AUSTIN – The Texas Alcoholic Beverage Commission has begun its annual push to crack down on retailers who sell alcohol to minors during the busy back-to-school season.
The six-week-long operation began Aug. 13 and continues until the end of September. During that time, TABC agents will conduct undercover operations at alcohol retailers located near major colleges and universities across the state. During the operations, undercover TABC agents use minors to attempt to purchase alcohol. If a sale takes place, TABC agents enter the business to notify its managers of the violation.
TABC regularly conducts the undercover operations, which are also known as minor stings. During the 12-month period of August 2017-August 2018, agents conducted more than 11,400 stings statewide, finding a total of 1,223 violations for a total compliance rate of nearly 90 percent.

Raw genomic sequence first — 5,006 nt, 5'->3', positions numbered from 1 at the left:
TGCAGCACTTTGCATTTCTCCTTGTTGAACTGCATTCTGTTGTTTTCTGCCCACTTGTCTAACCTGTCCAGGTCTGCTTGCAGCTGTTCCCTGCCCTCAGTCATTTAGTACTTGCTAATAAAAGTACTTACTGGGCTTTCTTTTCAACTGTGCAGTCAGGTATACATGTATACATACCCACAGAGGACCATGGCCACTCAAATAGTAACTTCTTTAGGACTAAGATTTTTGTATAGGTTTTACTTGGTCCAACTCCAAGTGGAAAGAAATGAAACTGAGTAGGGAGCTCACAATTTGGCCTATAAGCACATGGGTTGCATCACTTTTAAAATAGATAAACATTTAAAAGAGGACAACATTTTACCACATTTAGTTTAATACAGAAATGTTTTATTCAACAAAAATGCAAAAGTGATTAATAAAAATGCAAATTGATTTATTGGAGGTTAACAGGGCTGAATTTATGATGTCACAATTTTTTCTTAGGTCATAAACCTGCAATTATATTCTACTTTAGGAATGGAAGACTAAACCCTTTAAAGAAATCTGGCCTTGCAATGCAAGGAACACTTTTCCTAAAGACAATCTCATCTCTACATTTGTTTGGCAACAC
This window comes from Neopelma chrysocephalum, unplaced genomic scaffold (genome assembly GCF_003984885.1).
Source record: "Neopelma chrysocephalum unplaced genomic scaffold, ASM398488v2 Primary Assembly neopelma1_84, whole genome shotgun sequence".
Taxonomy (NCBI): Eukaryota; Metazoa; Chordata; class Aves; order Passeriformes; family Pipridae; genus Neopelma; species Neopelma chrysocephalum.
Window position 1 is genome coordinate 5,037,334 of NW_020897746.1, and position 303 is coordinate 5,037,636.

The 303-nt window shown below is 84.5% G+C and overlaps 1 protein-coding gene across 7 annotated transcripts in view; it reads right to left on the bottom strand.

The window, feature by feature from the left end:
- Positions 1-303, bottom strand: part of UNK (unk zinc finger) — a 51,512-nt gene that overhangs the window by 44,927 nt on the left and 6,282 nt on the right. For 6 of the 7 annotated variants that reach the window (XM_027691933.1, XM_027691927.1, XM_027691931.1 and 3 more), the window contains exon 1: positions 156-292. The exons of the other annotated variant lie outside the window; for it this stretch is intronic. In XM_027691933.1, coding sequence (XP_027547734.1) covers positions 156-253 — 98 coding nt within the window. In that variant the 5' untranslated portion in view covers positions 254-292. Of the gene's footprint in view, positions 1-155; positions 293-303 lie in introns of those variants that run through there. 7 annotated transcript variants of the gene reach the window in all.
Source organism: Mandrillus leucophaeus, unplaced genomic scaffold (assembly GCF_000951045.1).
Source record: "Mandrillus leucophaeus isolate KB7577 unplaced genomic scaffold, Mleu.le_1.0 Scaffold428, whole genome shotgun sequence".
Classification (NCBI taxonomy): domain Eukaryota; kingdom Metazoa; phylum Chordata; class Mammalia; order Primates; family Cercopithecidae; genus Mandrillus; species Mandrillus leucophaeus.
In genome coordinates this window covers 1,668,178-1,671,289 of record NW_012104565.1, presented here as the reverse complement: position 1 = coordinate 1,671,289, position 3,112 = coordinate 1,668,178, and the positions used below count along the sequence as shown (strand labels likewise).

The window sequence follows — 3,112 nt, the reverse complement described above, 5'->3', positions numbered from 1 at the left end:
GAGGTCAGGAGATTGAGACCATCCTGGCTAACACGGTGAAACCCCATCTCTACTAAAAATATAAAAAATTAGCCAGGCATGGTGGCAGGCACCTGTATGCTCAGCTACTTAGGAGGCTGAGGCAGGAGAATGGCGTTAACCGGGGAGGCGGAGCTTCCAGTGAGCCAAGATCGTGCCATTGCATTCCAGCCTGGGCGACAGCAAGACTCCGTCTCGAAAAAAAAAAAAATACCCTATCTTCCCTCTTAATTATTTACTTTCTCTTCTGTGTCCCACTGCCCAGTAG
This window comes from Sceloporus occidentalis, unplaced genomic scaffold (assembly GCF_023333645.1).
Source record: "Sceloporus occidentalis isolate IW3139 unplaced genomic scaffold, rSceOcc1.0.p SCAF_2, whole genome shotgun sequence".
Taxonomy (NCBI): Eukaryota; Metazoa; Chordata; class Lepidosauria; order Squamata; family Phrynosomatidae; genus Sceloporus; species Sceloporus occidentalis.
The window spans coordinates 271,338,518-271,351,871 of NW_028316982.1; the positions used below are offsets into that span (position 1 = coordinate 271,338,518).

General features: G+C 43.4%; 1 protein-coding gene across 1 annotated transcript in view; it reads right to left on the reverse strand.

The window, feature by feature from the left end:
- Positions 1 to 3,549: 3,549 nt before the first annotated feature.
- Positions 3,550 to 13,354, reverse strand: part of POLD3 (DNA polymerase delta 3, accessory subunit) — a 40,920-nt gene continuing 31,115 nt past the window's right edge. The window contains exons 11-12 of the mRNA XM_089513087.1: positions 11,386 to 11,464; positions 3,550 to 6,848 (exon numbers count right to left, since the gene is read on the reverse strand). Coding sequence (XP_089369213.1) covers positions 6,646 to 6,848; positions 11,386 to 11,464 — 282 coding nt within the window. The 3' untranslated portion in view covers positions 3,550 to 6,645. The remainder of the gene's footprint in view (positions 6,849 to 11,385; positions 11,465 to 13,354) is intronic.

“We are fortunate to work with businesses who understand the dangers of selling alcohol to minors,” said Bentley Nettles, TABC Executive Director. “By and large, only a small number of alcohol retailers are cited for a violation. However, as we’ve seen in numerous recent cases in Houston and elsewhere, even one sale is too many. Underage drinking is a serious risk to public health, and we will continue to work with retailers and local law enforcement to ensure alcohol is sold safely and legally.”
The extended operations schedule is thanks to a traffic safety grant from the Texas Department of Transportation. The grant also allows TABC to join forces with retailers in a bid to identify minors using fake IDs to purchase alcohol. During these “Operation Fake Out” stings, TABC will work directly with security staff at alcohol retailers in college communities to scan and identify any fraudulent IDs in minors’ possession.
Selling alcohol to a minor is a Class A misdemeanor punishable by up to a $4,000 fine and up to a year in jail. In addition, businesses cited by TABC for selling alcohol to minors could be required to pay a fine and may have their license to sell alcohol temporarily suspended.
Minors accused of possessing a fake ID could face a Class C misdemeanor charge, which is punishable by up to a $500 fine.